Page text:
Walking into the house where my maiden Aunt Mary lived and where my father was born was always a homecoming for us as we gathered from wherever our foreign service family of six had been in the world. Mary had lived there her whole life and my father, like she, was born there. The house, an old, creaky, cavernous three-story home was the final repository for everything in my father’s family, all the stories, all the people and all the things acquired during their lifetimes. When I wrote Mary’s eulogy when she died at age 92, the eulogy was as much about the constancy and comfort she provided in our lives as it was about her house. Mary’s warmth, welcome and ever presence were intimately bound with that of her home. She and it gave us the rest we needed to once again reenter our lives in the world swirling outside her door.
Mary was our jewel. Our precious gem. Our port in the storm, our safe harbor. She was a constant in our lives, our anchor in rocky seas. She provided a place where we could go, where we were always welcome. Our home away from home, our balm against the loneliness, so far from our parents.
She was the Red Line to Washington Street, switch to Orange for Forest Hills, down the steps and catch the bus to Anawan Avenue. She was 325-3371. She was 78 Stratford Street, West Roxbury Mass. 02132. As burned into our brains as any other significant piece of data in our lives. She was always there.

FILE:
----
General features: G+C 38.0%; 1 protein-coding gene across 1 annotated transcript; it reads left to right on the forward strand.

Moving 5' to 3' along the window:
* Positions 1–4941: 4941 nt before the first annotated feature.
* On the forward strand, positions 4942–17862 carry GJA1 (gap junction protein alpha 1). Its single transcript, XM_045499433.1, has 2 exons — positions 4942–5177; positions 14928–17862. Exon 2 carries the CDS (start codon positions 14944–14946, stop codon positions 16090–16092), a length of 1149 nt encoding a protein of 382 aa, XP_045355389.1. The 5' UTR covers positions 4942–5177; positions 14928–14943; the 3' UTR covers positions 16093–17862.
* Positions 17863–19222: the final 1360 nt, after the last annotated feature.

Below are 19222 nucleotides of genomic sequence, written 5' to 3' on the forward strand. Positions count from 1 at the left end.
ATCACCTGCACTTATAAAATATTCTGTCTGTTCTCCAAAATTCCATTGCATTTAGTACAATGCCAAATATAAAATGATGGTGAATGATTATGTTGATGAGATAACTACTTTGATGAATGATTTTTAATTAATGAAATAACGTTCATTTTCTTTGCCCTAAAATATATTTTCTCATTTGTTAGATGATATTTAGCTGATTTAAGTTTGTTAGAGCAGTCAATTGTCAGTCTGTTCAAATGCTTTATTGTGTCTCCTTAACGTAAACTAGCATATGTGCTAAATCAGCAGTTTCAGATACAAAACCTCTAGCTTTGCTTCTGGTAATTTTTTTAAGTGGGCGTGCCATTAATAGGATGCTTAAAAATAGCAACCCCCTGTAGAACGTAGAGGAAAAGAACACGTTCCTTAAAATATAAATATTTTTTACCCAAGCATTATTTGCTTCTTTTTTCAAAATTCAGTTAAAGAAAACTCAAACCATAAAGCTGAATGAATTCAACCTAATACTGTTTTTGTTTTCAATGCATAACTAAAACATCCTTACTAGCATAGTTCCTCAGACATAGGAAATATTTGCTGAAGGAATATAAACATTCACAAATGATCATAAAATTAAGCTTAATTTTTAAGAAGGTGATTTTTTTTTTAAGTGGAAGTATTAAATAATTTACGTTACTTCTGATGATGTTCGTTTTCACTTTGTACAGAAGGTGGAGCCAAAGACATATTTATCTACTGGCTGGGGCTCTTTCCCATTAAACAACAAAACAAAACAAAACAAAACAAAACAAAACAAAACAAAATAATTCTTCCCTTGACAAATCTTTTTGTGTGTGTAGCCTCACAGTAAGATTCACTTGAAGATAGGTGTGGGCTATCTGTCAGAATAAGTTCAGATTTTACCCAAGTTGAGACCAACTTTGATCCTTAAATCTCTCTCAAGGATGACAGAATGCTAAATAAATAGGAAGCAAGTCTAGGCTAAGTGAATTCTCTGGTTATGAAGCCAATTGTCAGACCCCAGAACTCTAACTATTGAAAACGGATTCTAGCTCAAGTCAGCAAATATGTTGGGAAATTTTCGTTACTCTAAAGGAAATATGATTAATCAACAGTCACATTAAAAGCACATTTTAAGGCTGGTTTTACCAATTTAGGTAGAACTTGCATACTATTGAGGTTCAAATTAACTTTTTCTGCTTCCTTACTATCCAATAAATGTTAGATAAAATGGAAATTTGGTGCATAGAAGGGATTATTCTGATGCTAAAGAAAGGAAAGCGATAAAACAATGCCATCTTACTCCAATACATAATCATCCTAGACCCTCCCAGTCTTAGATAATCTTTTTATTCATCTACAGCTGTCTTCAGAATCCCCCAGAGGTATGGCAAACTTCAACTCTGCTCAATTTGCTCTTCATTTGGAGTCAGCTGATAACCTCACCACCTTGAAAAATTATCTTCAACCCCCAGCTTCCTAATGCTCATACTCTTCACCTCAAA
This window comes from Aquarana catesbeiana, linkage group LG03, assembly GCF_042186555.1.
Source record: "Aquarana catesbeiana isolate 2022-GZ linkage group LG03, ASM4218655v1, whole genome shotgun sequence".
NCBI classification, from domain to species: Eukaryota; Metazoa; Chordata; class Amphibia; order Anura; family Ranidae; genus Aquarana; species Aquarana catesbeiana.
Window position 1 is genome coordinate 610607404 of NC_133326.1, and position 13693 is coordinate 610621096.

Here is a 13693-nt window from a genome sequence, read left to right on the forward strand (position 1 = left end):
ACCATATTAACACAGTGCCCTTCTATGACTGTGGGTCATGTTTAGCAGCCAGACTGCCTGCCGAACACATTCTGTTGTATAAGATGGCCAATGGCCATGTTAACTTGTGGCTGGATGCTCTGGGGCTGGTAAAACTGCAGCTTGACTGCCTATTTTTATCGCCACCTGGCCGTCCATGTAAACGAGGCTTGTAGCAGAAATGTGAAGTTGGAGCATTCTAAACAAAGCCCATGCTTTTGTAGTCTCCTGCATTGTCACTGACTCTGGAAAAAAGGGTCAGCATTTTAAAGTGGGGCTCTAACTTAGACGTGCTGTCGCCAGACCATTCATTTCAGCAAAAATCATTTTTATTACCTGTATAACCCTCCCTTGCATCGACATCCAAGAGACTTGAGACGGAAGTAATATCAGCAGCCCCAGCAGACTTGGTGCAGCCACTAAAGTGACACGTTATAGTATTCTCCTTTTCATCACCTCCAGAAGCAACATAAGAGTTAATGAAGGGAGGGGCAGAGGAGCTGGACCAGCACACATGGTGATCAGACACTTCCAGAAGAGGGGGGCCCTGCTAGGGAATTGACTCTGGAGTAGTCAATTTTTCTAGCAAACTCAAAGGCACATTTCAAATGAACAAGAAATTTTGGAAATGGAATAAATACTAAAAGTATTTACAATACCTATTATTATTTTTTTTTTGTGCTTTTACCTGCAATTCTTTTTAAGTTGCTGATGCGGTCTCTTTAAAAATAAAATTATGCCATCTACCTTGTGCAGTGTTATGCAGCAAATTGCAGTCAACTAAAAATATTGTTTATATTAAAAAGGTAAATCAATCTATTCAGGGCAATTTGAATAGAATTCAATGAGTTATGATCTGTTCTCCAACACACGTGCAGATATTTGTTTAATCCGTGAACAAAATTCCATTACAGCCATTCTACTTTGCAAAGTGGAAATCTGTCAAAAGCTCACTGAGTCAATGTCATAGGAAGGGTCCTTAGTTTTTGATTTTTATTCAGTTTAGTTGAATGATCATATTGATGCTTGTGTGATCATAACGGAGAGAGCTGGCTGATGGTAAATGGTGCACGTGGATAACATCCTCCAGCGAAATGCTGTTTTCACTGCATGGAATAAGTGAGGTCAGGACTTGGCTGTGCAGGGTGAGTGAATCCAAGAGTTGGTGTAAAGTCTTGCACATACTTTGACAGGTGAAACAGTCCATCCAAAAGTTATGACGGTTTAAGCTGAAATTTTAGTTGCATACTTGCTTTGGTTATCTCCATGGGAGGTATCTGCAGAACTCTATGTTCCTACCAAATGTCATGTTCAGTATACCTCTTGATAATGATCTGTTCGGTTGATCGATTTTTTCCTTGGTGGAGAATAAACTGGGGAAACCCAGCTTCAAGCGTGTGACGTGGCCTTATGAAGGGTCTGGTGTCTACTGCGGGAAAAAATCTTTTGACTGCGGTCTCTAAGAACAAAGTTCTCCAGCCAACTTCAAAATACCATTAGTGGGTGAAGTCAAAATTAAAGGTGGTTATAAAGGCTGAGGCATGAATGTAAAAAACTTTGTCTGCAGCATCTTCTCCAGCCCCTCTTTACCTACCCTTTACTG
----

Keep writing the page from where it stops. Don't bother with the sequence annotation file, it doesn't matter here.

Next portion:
She was candy in the top left hand drawer in the dining room, beef casserole on Sunday nights, meatloaf on Thursdays, the dish of ice cream with chocolate jimmies in a pressed glass bowl, several Pepperidge Farm cookies resting on the underliner. The menu never changed and neither did the warmth and nurturing that went with it. She was a card on every occasion signed in her beautiful Palmer method,penmanship “With love, Aunt Mary”. She was prayers from the Cenacle during dark periods. Her card sent during an anxious pregnancy has been my watchword since I received it 14 years ago: “I know not by what method rare, but I know this, God answers prayer.” She was the Sunday afternoon phone call to Agnes, her friend of 70 years, week after week, year after year, decade after decade. Constant.
She was pinning 20 dollars to the inside of Dick’s pocket, just in case, and taking him to the Carney for his vein operation. She was bringing a nervous freshman to college for the first time, and treating a bored high schooler to some new spring clothes over another long and parentless spring break. She was having something good to look forward to at dinner and offering an anxious soul a kind word and a plan, believing there was comfort in control. A visit to 78 and a simple meal could make anything better.
I will never forget her beautifully applied makeup and the soft folds of her perfect skin. Her patrician nose, my father’s nose. Her large, sturdy hands, broad fingers, nails clipped, no polish, my father’s hands, my father’s mannerisms, those hands patting down on the air in front of her. Calm now, steady. Every thing will be all right. As it always was, with her light burning in the window, the night owl that she was, for whenever we came to her, from Libya, Ethiopia, Ghana, Indonesia, Pakistan, Rome, New York, South Hadley, Andover, Groton, Philadelphia, Cotuit
She was lilies of the valley in the front yard, laundry on the line in the back, and treasures in the attic. She was the keeper of the flame.
She kept my father’s letters home from World War II which have helped us to know him before he was ours. She kept the caul, folded onto itself, hidden in the dark of Gertrude’s strong box, a good luck charm against the fears of an age. She kept the ordinary objects of everyday life spanning a century that told a family’s story. She was the steward of that legacy, the family historian, the one who knew. She spoke of Uncle Dan, never the same after World War I and Aunt Josephine, the smart one, of Grandfather Cashin, an enthusiastic cook and oarsman and the lady that was her mother.